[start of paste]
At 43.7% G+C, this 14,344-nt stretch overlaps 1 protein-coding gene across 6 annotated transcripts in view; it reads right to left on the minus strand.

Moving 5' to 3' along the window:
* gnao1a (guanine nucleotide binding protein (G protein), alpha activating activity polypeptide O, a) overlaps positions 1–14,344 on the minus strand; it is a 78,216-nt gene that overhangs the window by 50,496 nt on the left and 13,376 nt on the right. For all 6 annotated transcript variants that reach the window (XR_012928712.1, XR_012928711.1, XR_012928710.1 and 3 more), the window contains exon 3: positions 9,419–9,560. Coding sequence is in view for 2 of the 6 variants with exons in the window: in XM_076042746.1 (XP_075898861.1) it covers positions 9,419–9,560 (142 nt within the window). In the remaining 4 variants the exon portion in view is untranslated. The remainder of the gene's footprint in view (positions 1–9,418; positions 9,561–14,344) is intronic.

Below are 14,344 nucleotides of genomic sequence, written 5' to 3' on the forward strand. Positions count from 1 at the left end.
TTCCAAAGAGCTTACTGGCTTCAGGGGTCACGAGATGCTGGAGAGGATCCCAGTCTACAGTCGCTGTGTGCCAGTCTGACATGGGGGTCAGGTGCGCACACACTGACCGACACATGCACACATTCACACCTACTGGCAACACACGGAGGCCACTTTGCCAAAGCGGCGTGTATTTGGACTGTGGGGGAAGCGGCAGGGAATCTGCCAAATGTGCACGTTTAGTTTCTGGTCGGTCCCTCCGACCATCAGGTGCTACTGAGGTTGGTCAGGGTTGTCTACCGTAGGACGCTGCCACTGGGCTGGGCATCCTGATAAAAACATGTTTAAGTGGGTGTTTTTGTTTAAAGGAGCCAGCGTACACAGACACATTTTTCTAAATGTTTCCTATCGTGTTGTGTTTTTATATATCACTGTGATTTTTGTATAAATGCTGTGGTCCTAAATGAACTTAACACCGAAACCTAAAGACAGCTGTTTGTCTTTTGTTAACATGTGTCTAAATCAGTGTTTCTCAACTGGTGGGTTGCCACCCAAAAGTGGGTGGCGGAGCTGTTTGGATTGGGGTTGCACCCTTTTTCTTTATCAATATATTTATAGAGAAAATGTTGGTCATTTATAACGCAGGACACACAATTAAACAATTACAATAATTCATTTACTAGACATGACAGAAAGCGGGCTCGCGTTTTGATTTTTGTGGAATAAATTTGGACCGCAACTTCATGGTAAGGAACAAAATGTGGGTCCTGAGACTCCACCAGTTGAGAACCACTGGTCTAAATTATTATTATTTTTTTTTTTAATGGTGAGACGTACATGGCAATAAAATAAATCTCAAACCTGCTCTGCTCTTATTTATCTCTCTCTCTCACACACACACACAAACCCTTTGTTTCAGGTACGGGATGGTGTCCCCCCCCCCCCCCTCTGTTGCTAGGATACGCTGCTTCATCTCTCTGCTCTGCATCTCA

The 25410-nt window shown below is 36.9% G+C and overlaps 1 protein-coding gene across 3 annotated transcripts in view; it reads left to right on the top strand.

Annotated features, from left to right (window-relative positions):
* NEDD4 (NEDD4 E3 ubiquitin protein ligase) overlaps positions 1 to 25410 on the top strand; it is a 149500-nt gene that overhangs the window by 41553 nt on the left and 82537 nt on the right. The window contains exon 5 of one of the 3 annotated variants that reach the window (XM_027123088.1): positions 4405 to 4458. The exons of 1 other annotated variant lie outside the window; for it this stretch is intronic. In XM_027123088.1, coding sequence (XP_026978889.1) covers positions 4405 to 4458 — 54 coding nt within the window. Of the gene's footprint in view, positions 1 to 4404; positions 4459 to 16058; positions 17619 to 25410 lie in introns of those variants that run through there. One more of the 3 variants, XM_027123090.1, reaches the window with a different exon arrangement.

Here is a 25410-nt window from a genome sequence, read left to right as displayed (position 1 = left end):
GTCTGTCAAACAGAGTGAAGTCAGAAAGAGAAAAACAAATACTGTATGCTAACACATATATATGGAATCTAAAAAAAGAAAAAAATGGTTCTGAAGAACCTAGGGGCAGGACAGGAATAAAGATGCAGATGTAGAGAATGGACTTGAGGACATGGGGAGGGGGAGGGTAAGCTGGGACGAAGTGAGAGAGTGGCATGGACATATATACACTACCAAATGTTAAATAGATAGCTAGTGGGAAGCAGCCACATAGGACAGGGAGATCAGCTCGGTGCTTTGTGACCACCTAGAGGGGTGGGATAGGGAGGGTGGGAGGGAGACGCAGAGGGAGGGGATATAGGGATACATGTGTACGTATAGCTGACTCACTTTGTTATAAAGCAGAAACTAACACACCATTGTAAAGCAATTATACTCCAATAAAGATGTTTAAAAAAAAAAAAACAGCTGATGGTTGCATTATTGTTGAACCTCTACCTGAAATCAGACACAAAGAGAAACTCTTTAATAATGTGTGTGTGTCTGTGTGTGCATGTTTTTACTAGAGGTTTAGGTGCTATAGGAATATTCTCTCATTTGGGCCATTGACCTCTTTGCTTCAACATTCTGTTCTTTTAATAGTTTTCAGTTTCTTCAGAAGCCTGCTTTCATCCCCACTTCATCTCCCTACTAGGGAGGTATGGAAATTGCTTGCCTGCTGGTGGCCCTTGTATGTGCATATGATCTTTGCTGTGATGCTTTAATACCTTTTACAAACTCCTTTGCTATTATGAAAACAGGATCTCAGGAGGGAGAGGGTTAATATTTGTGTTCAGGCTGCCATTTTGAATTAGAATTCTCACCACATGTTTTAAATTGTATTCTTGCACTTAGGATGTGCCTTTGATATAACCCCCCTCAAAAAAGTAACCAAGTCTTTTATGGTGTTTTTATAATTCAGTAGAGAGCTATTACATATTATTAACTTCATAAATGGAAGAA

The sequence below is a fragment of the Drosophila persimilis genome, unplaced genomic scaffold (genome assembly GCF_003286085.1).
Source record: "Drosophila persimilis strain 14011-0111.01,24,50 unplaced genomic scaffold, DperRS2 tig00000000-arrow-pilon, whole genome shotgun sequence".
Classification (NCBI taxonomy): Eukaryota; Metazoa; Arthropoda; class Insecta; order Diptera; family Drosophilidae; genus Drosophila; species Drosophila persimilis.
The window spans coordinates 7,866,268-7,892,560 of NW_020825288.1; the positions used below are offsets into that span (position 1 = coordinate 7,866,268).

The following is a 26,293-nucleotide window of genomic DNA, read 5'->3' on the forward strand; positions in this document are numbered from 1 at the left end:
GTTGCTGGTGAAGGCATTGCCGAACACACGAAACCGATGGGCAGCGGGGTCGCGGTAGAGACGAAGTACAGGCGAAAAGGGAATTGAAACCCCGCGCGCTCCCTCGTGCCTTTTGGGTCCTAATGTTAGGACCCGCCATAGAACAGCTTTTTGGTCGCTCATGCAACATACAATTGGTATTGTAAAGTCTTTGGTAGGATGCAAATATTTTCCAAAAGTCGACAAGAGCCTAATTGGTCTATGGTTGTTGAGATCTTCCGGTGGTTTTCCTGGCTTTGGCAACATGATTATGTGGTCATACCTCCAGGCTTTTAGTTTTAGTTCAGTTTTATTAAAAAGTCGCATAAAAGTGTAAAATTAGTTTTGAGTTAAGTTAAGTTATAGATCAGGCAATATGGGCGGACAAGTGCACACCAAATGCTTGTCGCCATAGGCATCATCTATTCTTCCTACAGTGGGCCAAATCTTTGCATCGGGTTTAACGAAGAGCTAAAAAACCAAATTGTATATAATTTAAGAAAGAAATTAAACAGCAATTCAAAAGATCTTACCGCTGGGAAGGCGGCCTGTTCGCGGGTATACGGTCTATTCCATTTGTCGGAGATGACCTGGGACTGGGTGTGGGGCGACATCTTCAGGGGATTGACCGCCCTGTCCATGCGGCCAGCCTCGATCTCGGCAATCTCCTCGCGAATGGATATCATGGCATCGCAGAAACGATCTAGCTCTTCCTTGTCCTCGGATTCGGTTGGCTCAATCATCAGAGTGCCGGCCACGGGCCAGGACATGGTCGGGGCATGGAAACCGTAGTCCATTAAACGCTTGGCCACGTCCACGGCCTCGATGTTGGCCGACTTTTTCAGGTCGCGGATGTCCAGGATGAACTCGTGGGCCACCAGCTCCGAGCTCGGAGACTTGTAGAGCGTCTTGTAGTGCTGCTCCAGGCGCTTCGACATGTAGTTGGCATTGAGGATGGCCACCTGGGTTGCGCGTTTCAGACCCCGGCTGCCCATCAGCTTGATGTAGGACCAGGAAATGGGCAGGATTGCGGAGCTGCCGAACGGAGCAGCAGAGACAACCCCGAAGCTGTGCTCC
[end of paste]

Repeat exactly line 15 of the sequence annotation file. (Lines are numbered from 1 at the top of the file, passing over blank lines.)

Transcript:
The following is a 26,293-nucleotide window of genomic DNA, read 5'->3' on the forward strand; positions in this document are numbered from 1 at the left end: